In 1996 the High Court found that native title could only be extinguished by a law or an act of the Government which shows clear and plain intention to extinguish native title and thus pastoral leases granted in Queensland did not extinguish title.

In 1996 the High Court made another important decision in the Wik case which relates to a claim of native title on land that included pastoral leases granted by the Queensland Government. The High Court said that native title can only be extinguished by a law or an act of the Government which shows clear and plain intention to extinguish native title. The laws creating pastoral leases in Queensland did not reveal an intention to extinguish title.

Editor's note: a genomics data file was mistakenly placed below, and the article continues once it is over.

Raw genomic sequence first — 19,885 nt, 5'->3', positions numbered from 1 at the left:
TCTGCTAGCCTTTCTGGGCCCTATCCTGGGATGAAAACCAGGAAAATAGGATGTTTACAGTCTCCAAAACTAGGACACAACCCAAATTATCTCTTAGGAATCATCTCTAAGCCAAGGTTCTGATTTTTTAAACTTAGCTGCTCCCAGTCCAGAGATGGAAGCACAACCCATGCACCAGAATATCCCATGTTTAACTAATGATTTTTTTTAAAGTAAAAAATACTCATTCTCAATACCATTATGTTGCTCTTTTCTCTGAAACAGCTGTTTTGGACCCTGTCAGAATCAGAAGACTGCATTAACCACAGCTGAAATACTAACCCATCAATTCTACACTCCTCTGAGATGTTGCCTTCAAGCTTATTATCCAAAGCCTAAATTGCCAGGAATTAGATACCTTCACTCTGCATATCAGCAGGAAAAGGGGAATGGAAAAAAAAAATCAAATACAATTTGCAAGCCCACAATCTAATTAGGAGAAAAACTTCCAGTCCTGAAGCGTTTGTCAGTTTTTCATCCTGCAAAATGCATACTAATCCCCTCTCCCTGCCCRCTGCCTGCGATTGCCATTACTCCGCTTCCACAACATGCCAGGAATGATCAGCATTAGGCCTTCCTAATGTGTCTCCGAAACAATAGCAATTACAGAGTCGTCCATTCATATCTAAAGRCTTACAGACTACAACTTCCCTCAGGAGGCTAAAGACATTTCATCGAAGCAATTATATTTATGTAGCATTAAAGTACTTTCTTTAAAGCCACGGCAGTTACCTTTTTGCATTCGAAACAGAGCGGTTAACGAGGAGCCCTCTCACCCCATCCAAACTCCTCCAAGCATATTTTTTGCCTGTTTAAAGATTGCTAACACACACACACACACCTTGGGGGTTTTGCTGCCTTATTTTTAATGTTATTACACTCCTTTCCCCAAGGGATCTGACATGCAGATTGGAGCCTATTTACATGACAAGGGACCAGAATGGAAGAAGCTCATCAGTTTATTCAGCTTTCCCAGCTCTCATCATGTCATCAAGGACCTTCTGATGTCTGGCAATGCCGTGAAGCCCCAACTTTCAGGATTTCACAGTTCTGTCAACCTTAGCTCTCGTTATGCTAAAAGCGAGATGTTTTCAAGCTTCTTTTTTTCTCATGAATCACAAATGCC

The Court found that Queensland pastoral leases had been created to meet the needs of the emerging pastoral industry. The rights and interests of a pastoral leaseholder had to be determined by looking at the relevant statute and at the lease itself. This process showed that the leases in question did not give the leaseholders a right to exclusive possession of the land. Therefore, the granting of a pastoral lease did not necessarily extinguish native title. Native title could exist with the rights of the leaseholder.

However, where there is a conflict in the exercise of those rights, native title rights were subordinate to those of the pastoral leaseholder. The rights of pastoralists prevail over any rights of the native title holders.

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